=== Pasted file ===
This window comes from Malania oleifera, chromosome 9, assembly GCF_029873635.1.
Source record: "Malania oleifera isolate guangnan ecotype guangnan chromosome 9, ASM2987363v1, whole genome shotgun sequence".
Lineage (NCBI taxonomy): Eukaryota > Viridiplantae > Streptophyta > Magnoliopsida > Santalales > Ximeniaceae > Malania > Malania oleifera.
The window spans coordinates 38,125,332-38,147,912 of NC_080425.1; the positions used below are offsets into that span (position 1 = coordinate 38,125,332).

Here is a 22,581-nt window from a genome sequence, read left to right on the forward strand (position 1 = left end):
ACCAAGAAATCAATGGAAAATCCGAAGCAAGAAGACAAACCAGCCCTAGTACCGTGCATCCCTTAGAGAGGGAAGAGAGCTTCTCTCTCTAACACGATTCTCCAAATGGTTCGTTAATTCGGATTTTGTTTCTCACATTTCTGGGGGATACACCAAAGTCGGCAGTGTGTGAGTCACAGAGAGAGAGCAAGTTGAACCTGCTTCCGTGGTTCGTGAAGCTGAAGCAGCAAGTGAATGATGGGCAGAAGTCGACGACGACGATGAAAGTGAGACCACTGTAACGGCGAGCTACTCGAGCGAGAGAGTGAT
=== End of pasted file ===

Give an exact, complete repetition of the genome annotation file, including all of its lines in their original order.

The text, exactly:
This window comes from Malania oleifera, chromosome 9, assembly GCF_029873635.1.
Source record: "Malania oleifera isolate guangnan ecotype guangnan chromosome 9, ASM2987363v1, whole genome shotgun sequence".
Lineage (NCBI taxonomy): Eukaryota > Viridiplantae > Streptophyta > Magnoliopsida > Santalales > Ximeniaceae > Malania > Malania oleifera.
The window spans coordinates 38,125,332-38,147,912 of NC_080425.1; the positions used below are offsets into that span (position 1 = coordinate 38,125,332).

Here is a 22,581-nt window from a genome sequence, read left to right on the forward strand (position 1 = left end):
ACCAAGAAATCAATGGAAAATCCGAAGCAAGAAGACAAACCAGCCCTAGTACCGTGCATCCCTTAGAGAGGGAAGAGAGCTTCTCTCTCTAACACGATTCTCCAAATGGTTCGTTAATTCGGATTTTGTTTCTCACATTTCTGGGGGATACACCAAAGTCGGCAGTGTGTGAGTCACAGAGAGAGAGCAAGTTGAACCTGCTTCCGTGGTTCGTGAAGCTGAAGCAGCAAGTGAATGATGGGCAGAAGTCGACGACGACGATGAAAGTGAGACCACTGTAACGGCGAGCTACTCGAGCGAGAGAGTGAT